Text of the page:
We call them “writing rules,” but rules are made to be broken– IF you know what the penalty is and the different ways to manage it. Or, “when you know the rule’s there, you can break it, but until then you’ll just trip over it.”

    So it’s seeing those “rules,” and getting comfortable with our own ways past them, that lets us find our way back to sounding like ourselves.

    1. I don’t know if I agree that the “rules are made to be broken”, but I do fully agree that people should know the cost and benefits of certain choices and use them accordingly. Most of the “rules” do not come from nowhere — they come from dozens, maybe hundreds of amateurs using something badly until someone says, “New rule, no passive voice” — not because you can’t do it ever, but because most people don’t do it well/correctly. However, not every person who suddenly uses a “different” voice by breaking the rules is a master of their new tool. Sometimes you get houses made of steel that look like meccano sets after the apocalypse.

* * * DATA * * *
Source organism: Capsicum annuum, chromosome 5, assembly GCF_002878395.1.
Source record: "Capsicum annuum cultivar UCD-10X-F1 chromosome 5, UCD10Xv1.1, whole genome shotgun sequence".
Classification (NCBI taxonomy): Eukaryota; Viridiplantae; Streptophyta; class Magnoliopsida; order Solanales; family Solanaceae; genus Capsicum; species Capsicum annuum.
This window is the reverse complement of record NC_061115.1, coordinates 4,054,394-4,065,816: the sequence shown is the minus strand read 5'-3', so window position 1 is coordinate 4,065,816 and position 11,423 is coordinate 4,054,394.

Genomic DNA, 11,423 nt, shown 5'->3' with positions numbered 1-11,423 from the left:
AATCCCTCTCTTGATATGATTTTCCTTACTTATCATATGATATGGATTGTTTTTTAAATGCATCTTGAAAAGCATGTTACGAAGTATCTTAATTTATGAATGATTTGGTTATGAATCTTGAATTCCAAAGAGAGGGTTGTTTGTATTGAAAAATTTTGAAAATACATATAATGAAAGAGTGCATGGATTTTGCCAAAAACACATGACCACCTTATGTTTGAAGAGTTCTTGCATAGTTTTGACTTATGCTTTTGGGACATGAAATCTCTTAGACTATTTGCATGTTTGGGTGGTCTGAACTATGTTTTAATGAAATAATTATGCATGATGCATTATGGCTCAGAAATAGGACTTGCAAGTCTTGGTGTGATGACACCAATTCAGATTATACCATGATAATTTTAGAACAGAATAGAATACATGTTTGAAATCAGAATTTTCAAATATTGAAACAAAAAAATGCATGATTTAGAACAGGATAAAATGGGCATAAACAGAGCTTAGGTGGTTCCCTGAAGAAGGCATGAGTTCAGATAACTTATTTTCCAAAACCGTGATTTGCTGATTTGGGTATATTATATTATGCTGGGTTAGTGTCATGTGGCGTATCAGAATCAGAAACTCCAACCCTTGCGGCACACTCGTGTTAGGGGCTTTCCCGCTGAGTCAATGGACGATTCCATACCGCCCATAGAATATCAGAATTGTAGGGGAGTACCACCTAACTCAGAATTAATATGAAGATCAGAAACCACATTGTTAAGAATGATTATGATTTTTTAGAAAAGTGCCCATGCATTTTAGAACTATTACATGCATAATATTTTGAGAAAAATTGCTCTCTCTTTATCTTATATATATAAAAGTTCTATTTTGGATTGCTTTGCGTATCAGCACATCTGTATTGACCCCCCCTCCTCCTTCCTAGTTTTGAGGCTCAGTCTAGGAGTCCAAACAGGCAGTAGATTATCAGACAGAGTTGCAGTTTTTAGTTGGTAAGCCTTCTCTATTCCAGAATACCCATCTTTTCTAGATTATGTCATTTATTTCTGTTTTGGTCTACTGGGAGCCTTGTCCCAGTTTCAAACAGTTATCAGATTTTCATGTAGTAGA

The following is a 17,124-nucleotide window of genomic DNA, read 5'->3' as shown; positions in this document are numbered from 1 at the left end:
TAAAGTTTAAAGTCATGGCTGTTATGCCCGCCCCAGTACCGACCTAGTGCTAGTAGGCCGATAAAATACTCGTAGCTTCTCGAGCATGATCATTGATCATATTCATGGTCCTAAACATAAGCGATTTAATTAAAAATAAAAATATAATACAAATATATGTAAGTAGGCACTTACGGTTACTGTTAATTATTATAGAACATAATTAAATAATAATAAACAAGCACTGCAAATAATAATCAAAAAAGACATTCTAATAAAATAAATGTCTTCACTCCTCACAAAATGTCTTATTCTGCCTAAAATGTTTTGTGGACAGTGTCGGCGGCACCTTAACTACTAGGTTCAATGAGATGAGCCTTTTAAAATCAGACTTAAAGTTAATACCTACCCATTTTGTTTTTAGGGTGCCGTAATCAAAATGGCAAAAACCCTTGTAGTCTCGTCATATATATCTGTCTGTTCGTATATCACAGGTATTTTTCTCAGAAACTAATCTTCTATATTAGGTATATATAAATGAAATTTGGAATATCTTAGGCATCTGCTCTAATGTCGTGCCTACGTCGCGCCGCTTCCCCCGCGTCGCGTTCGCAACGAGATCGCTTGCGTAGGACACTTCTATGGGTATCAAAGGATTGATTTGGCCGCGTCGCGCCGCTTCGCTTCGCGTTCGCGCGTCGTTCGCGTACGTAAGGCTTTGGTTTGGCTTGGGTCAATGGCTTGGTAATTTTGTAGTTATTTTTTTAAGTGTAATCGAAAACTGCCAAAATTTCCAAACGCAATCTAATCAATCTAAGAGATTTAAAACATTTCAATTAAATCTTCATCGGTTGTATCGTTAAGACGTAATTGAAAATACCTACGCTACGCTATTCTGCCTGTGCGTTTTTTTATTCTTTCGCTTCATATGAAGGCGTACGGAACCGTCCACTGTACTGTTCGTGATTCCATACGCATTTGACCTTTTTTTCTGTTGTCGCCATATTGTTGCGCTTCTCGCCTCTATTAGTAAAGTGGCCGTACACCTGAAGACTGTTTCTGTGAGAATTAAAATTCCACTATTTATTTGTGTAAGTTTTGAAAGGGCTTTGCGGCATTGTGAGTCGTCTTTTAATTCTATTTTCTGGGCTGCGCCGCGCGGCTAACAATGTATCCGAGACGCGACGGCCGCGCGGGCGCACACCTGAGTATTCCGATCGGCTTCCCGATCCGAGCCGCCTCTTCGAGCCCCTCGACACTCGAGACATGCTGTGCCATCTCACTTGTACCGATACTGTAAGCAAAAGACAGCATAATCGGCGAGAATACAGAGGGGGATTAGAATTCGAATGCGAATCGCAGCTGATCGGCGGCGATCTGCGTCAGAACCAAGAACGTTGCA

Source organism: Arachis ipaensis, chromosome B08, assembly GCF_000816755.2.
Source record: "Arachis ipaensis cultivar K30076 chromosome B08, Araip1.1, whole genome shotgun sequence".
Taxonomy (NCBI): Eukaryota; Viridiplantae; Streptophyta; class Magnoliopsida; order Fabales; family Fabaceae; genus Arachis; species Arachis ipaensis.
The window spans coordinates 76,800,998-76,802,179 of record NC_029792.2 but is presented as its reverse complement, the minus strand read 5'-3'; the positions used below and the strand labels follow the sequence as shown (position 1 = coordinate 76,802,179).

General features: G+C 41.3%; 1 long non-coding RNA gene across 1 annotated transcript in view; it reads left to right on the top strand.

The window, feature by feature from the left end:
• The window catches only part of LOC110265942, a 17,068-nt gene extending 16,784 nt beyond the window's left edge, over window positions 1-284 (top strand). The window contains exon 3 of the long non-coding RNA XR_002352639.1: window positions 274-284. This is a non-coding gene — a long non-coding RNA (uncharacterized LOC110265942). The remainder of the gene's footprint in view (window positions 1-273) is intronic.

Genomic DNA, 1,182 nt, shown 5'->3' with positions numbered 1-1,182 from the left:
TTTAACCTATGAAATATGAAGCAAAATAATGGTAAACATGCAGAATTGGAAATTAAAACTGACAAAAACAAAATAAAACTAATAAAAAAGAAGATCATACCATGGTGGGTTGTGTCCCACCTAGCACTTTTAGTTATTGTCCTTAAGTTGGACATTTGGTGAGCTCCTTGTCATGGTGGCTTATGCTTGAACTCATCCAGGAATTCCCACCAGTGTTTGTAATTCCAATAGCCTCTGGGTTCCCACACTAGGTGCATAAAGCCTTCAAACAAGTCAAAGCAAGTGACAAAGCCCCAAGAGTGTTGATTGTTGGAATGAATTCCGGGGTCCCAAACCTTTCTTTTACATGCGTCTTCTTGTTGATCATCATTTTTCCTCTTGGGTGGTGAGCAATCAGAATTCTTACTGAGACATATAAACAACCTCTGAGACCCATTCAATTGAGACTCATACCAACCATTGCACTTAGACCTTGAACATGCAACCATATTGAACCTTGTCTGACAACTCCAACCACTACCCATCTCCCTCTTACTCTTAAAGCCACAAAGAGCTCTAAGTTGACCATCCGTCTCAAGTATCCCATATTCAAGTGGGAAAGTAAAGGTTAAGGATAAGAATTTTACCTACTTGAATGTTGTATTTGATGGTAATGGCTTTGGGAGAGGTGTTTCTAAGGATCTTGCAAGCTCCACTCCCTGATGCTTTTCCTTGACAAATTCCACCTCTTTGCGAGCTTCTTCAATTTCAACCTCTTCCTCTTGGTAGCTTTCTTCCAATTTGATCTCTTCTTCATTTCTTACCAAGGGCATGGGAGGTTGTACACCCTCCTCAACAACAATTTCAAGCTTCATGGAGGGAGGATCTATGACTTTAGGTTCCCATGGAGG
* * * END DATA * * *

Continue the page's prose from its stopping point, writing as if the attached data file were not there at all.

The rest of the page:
I learned the “choice thing” an odd way in Grade 11. I had a teacher who wrote passive all over my essays, it was his big thing for the class that year, and yet I couldn’t see what was wrong with my essays. After four or five essays, I took them to him and said, “Okay, you’ve tried to explain this a couple of times, here are five essays where you’ve written passive three or four times, let’s work through MY examples concretely.” He thought it was a great idea…and then he said hmm. Read the second one, third one, fourth one, hemming the whole time. And then he said, “I know why you’re confused. These are all passive voice sentences, but every one of them, you have used it correctly to better the sentence and flow.” I was using it correctly but he was still flagging it as passive as his mind was saying “no passive voice.” No nuance, just wrong. He said, “From now on, ignore me if I write passive. You should be aware you’re doing it, but they’re done right.” So then he had me helping those who were doing it wrong!